Minority raises issues with gas sales agreement

Author: Musah Yahaya Jafaru

The Minority in Parliament has raised issues with the terms of a gas sales agreement between the Ghana government and West Africa Gas Limited (BVI).

The agreement is for the delivery of gas in Tema to run selected thermal power plants within the Tema enclave for 10 years.


The issues were raised last Wednesday when the Joint Committee on Finance and Mines and Energy presented its report to the House for debate and approval.

The Member of Parliament (MP) for Bekwai, Mr Joseph Osei-Owusu, who led the onslaught, said the agreement would make Ghanaians buy gas at over two times the world market price.

Besides, he said, the agreement tied Ghana to the company for 10 years and also provided a formula which was not clear.

Mr Osei-Owusu said if Ghana signed the agreement, the cost of fuel to power the country's plants would be more expensive than it was, adding that that would translate into extra rates for power users.

Explanations concerning the pricing and the formula given by the Chairman of the Committee on Mines and Energy, Alhaji Amadu Sorogho, did not convince the Minority.

Approval of the report was deferred because Parliament did not have sufficient numbers to approve it.

Project details

The project includes the building of a floating storage re-gasification unit for the processing of the liquefied natural gas (LNG).

Under the agreement, the contract price in respect of each contract year shall be the sum of the costs of LNG delivered and that of re-gasification.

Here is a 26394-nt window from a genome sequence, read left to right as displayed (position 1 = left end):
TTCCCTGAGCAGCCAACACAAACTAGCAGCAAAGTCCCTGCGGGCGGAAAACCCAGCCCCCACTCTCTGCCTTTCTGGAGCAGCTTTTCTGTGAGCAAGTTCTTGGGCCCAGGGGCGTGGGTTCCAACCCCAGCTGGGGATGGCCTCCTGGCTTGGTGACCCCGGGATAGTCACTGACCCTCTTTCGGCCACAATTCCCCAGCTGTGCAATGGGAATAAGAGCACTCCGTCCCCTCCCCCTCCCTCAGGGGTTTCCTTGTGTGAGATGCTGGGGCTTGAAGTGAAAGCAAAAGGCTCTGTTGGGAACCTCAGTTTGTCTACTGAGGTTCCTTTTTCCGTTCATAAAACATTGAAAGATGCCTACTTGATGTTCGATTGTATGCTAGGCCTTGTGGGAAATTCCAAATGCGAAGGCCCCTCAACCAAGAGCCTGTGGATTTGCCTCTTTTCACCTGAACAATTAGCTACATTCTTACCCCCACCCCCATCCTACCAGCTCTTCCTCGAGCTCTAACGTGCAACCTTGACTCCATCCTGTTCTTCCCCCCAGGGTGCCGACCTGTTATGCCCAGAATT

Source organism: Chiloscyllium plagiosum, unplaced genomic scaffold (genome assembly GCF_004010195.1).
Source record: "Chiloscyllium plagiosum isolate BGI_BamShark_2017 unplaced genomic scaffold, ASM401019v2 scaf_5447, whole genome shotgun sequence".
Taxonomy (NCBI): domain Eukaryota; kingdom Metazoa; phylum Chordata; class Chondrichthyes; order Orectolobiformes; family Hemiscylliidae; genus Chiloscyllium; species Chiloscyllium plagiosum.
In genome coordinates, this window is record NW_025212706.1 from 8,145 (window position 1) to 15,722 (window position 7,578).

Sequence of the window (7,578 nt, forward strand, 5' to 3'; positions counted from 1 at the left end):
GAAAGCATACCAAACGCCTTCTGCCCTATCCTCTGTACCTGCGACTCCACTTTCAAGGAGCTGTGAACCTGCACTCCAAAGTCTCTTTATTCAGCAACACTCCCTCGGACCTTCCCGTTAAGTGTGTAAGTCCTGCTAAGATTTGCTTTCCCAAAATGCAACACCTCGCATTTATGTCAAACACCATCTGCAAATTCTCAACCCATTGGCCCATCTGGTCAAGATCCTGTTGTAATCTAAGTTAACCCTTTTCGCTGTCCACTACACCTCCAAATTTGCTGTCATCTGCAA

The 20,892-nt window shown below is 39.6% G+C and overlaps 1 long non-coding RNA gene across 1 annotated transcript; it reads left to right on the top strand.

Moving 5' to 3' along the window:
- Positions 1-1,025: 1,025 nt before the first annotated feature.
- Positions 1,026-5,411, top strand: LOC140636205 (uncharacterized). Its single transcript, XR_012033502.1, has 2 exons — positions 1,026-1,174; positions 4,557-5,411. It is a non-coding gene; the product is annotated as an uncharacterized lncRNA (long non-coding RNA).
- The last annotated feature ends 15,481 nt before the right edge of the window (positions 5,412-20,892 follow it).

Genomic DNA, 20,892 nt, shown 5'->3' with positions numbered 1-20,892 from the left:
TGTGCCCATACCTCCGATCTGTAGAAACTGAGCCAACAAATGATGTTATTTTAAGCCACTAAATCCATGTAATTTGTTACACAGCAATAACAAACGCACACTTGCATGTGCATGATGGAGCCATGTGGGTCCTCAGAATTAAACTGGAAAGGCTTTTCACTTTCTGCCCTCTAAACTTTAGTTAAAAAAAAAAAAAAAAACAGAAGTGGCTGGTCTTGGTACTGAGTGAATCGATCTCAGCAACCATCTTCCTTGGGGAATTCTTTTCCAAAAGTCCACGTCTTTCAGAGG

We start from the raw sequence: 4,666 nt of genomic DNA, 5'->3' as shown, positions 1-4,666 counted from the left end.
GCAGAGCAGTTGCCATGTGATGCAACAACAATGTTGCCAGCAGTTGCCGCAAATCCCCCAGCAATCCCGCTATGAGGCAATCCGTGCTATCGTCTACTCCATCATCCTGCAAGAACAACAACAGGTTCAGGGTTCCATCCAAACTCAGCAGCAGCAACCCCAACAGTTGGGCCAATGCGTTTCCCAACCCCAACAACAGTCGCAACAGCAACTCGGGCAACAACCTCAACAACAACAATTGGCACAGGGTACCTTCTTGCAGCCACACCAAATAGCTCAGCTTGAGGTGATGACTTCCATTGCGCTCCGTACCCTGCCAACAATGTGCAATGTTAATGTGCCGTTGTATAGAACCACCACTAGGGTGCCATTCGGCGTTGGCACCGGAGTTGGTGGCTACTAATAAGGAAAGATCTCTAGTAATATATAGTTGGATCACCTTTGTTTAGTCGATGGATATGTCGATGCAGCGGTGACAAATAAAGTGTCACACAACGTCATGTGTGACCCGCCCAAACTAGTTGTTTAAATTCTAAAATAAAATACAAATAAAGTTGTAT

Committee's report

The report said the joint committee was of the view that the supply of gas under the agreement would significantly contribute towards ensuring a stable and reliable power supply to support the socio-economic development of the country.

The committee, therefore, recommended to the House to approve the agreement.

Further explanations

Explaining the Minority’s position further in an interview with the Daily Graphic, Mr Osei-Owusu said every organisation that used power to produce items was complaining that the cost was too high.

"For households, there is nobody who is not complaining about the bills he/she is receiving from the Electricity Company of Ghana, and when it gets to industrial, it is even murky," he said.

He said it was important not to compound the problem "by buying or agreeing in holding ourselves hostage to a company that will be supplying for a period that is volatile in terms of costing”.

"The energy prices keep fluctuating. So if we have an opportunity when it is down now, we should tie ourselves to the current international rate," he said.